Anonymous, 15 Dec 2014Non removeable is not the same as non replaceable, you can replace non removable batteriesNo, you can't replace non-removable batteries.
In the way you're talking about, yes, technically it's possible to replace any part of a phone. In phones which have non-removable battery, it's possible to replace the battery the same way as it is possible to replace the camera or CPU, etc. It requires sending the device to service, opening the phone's body which will damage/break it. So you're talking about nonsense.
Anonymous, 11 Dec 2014They mean the same thing. So stop talking nonsense.Non removeable is not the same as non replaceable, you can replace non removable batteries
Anonymous, 11 Dec 2014If you find that your old Galaxy S1 is still looking good (screen wise), then thats ok. As a b... moreTeach me how to change the dns on android, you probably dont even know what it is, we or the majority dont buy phones to root, customise and waste time on it, it a phone. Maybe time is not precious to you.
Anonymous, 11 Dec 2014Why do you talk about iPhone? Apple is very affected by planned obsolescence. iPhone is fully ... moreExcuse me, how much does a s3 worth and how much does a iphone 5 worth, s3 is about 50% cheaper, when they both came out, they had around the same price, why do iphones worth more? We all know why, they are better. Its good not because i said it, but the market said it.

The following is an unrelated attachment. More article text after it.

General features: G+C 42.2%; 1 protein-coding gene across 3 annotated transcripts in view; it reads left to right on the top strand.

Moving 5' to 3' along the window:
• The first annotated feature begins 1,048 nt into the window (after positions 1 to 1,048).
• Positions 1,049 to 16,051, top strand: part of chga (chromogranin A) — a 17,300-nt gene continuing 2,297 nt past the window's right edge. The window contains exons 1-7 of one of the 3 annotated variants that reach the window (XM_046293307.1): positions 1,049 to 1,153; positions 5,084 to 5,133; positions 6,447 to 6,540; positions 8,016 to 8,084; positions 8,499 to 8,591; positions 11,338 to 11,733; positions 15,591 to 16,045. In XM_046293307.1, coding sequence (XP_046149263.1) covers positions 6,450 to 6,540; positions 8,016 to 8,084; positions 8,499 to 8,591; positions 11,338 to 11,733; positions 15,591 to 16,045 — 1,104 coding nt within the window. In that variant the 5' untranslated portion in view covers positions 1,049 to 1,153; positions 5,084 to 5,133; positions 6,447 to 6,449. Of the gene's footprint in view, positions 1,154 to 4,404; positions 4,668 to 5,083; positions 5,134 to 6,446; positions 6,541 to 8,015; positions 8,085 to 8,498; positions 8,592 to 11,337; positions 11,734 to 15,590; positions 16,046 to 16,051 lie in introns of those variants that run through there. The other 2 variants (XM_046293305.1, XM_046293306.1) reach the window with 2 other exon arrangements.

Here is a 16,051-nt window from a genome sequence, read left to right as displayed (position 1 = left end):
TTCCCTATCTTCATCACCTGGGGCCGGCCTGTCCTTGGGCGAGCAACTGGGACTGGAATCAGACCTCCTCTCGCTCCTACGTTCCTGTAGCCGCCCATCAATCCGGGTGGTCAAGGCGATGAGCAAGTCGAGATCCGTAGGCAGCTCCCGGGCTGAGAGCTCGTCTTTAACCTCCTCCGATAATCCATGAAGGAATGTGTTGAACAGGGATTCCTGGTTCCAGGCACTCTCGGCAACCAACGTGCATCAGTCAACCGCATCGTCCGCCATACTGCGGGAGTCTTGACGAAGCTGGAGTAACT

AnonD-318966, 11 Dec 2014Uhmm... 4-5 years? I don't think any smartphone lasts that long. You would have to be still us... moreWhy do you talk about iPhone? Apple is very affected by planned obsolescence. iPhone is fully depending on Apple's services and updates. If they make something incompatible and they don't update the phone, you're forced to buy a new phone, you can't install fresh custom ROMs. iPhones have non-removable battery, so it's not surprising that you have to buy new phone every 2-3 years because iPhones doesn't last long.